Would You Rather (2012)
Directed by David Guy Levy
Written by Steffen Schlachtenhaufen
Produced by Zak Kilberg, David Guy Levy, Maura Anderson, Ivy Isenberg, Gus Krieger, Andre Royo, Hector Tinoco, Brittany Snow, Morgan Conrad
Starring Brittany Snow, Jeffrey Combs, Enver Gjokaj, Charlie Hofheimer, Jonny Coyne, Eddie Steeples, Sasha Grey, Robin Lord Taylor, June Squibb, Lawrence Gilliard Jr., Robb Wells, John Heard, Logan Miller
“Too many people have decided to do without generosity in order to practice charity.”
–Albert Camus, The Fall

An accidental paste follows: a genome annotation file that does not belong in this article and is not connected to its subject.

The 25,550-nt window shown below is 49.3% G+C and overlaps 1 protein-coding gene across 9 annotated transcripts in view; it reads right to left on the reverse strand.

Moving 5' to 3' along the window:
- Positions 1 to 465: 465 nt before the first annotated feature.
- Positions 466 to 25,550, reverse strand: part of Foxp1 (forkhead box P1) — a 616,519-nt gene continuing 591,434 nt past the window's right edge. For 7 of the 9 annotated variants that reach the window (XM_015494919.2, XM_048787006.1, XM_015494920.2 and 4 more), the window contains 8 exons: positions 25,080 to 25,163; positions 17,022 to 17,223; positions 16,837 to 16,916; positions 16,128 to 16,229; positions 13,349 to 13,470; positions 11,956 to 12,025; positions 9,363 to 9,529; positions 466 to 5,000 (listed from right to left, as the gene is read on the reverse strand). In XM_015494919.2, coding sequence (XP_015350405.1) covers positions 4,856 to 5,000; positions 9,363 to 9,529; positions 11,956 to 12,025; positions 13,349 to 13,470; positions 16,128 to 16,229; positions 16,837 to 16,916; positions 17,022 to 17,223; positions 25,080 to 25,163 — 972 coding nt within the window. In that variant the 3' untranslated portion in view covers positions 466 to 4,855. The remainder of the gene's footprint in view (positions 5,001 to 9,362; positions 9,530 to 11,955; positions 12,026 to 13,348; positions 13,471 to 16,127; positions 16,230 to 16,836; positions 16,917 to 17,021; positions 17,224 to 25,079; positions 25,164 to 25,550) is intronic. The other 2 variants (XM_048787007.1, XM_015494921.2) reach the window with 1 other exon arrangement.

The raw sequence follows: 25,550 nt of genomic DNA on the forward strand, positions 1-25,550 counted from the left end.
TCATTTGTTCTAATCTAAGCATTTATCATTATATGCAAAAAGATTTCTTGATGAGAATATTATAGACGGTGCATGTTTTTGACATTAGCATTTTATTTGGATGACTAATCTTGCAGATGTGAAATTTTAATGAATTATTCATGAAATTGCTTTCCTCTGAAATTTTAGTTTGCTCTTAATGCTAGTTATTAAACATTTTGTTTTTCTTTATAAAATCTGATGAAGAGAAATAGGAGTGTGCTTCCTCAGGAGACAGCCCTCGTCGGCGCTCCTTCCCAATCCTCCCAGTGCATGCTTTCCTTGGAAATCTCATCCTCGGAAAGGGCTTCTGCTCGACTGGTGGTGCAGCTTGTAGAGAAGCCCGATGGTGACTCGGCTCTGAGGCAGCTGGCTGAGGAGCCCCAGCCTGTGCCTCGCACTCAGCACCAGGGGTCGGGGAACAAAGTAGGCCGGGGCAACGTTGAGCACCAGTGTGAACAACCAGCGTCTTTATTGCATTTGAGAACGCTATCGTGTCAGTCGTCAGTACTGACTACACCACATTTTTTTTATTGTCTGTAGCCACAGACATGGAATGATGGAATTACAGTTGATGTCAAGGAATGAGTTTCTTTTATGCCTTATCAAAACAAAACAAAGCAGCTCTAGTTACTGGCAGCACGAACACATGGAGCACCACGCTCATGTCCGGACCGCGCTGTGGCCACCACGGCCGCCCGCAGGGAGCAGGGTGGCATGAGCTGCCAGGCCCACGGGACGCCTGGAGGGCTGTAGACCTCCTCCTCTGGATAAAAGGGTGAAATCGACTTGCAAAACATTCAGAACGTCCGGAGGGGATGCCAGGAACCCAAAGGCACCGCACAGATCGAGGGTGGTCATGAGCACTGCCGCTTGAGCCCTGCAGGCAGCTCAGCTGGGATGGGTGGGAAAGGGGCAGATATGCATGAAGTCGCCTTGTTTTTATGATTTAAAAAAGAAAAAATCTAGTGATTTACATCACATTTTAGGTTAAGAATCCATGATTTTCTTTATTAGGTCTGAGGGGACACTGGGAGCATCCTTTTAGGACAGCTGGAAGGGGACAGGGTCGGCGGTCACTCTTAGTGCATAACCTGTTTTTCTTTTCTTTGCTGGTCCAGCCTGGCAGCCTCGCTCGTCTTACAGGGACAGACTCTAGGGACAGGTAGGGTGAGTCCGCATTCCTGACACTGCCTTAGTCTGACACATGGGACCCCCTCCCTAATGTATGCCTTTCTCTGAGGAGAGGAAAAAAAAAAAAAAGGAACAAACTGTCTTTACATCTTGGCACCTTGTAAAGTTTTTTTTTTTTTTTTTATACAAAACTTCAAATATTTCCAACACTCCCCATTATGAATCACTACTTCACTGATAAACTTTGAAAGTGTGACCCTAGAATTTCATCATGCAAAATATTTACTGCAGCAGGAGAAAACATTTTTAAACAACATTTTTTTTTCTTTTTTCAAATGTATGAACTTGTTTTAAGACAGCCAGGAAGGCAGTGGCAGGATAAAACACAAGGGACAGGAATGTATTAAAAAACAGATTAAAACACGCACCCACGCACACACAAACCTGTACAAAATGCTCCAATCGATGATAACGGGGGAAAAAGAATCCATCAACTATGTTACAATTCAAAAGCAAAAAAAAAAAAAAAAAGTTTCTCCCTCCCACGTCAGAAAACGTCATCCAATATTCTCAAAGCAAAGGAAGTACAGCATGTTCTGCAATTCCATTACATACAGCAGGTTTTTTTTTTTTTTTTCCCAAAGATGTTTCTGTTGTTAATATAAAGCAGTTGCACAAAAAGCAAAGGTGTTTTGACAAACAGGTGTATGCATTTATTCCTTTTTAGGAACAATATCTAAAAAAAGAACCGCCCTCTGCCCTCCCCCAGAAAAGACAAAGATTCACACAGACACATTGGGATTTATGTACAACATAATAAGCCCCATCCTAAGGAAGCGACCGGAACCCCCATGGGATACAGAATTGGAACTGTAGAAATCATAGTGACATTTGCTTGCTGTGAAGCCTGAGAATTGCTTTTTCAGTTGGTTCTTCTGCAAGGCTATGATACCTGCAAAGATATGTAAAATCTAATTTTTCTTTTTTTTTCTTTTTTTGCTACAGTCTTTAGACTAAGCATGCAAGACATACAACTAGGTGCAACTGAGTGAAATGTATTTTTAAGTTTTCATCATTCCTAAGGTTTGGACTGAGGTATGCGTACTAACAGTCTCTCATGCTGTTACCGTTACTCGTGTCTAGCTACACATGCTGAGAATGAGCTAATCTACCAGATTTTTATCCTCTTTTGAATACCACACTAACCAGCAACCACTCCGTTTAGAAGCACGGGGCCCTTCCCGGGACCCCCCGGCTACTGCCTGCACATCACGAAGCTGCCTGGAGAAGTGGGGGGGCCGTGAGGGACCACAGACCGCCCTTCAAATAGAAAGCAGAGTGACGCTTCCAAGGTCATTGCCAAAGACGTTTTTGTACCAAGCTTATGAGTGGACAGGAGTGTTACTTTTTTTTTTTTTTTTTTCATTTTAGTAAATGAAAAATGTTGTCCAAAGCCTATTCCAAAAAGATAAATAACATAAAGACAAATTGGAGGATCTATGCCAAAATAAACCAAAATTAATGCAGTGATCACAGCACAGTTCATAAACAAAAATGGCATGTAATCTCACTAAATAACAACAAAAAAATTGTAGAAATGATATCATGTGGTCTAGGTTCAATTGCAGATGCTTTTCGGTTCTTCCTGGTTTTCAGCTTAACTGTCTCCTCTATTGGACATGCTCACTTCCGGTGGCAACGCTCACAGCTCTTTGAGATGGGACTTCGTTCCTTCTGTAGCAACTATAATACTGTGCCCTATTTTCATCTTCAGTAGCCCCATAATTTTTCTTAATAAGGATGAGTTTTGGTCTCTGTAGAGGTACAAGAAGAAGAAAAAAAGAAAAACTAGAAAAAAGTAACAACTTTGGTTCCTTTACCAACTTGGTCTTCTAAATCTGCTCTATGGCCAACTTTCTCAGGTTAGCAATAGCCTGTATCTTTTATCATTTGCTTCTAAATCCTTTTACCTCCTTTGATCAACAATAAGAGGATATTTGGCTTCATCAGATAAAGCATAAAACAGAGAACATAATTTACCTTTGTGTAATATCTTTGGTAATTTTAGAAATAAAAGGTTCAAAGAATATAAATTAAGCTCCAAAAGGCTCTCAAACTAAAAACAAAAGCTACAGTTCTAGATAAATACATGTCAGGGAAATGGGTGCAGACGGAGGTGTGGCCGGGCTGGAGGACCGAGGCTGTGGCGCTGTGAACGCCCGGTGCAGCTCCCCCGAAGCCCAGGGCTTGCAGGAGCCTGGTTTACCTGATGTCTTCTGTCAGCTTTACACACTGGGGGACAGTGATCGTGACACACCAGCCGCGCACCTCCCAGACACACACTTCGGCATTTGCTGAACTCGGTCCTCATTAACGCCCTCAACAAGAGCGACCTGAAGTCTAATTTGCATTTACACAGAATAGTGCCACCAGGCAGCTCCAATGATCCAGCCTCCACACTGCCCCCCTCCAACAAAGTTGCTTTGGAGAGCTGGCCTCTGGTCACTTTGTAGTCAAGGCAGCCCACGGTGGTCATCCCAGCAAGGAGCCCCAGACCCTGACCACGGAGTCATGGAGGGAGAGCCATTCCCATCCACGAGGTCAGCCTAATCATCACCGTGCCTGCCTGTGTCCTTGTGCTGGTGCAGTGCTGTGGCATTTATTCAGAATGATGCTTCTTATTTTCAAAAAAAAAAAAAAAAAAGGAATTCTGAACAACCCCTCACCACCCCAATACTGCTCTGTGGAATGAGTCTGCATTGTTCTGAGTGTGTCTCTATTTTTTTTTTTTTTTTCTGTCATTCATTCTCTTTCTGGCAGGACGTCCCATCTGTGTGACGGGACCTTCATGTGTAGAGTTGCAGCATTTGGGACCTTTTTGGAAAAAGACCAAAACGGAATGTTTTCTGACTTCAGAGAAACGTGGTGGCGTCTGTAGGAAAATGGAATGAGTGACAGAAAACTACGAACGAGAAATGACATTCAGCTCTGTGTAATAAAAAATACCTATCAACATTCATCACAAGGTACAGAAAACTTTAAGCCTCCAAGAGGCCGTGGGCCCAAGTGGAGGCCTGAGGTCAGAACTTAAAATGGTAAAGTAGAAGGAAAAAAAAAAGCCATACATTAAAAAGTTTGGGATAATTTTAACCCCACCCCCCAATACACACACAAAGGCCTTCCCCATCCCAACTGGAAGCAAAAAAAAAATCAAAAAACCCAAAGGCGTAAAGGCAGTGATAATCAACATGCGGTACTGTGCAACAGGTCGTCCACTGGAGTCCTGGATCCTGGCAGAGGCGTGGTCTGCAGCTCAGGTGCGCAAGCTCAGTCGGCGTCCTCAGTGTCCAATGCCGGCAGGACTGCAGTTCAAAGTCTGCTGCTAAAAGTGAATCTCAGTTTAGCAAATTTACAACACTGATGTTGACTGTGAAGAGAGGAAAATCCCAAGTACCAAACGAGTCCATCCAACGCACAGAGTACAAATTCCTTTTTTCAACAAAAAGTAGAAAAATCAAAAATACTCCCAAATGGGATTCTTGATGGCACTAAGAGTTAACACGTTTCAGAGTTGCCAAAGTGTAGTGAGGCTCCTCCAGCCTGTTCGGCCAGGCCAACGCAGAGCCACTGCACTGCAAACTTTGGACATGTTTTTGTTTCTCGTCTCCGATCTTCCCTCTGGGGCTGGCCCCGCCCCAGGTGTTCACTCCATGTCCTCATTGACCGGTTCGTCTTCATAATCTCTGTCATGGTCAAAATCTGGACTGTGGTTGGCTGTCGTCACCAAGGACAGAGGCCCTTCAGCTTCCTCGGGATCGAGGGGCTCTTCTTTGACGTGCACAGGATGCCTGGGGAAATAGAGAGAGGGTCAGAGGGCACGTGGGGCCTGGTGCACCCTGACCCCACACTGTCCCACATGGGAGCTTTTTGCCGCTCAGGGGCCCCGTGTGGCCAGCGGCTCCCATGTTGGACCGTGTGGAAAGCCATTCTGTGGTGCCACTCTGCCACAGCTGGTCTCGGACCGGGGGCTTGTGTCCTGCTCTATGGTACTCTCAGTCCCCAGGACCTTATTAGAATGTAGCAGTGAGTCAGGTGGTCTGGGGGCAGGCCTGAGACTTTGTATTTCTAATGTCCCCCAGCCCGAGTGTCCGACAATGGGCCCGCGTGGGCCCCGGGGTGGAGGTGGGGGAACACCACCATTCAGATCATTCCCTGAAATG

Unemployment, suddenly deceased parents, their home to be sold, and an ailing brother’s (Miller) mortal need of a costly transplant are cumbers shouldered by a young woman (Snow) invited with seven other unfortunates to a soiree hosted by a wealthy, convivial sadist (Combs) whose regale is tainted by his humiliating exploitations of their frailties — a preamble to the titular parlor game that incites their capacities for malefaction to win far more than patronage from their gleefully twisted benefactor. At its best, Levy’s thriller excites in viewers its victims’ palpable pressures and dread for his subtly effective direction, Schlachtenhaufen’s wickedly felicitous script and a cast of fresh and familiar faces that hit nearly all their marks within the polished, luxuriant sumptuousness of Frank Brown’s artisanal mansion, Artemesia. Least among them is the consistently wooden Grey, aptly cast as the most trashy, cruel, candid contestant, whose transitional participation was clearly earned by her alternative oral competency. Diametrically, the hilarious and masterful flamboyance rendered by veteran genre ham Combs keenly characterizes his nabob’s iniquitous indulgence formalized with casual etiquette and rationalized as a sincere fascination with the transgressive extremes of social psychology. Taylor’s nearly so risible and repulsive as his rankly rotten scion, whose vicious addiction to wanton abuse clashes with daddy’s decorous depravity. A few instances of propagandistic portrayal and proximity fulfilled by racially calculated casting are as conspicuous as anything one might see on network television; Combs’ and Coyne’s WASPy villains are less inaccurate than passé in an era when those most egregious of our intriguing, inept elites are as disproportionately, plainly porkless as the director and some of his co-producers. Withal, it’s no less a morbidly droll or direful entertainment that brutally fictionalizes the sheer, stratified vice lurking behind so many charitable veneers. Only a handful of movies produced outside Japan and Korea compel indurated audiences to wince and laugh in alternation or simultaneity; this one does well before you’ll realize that the losers of its competing guests aren’t leaving alive.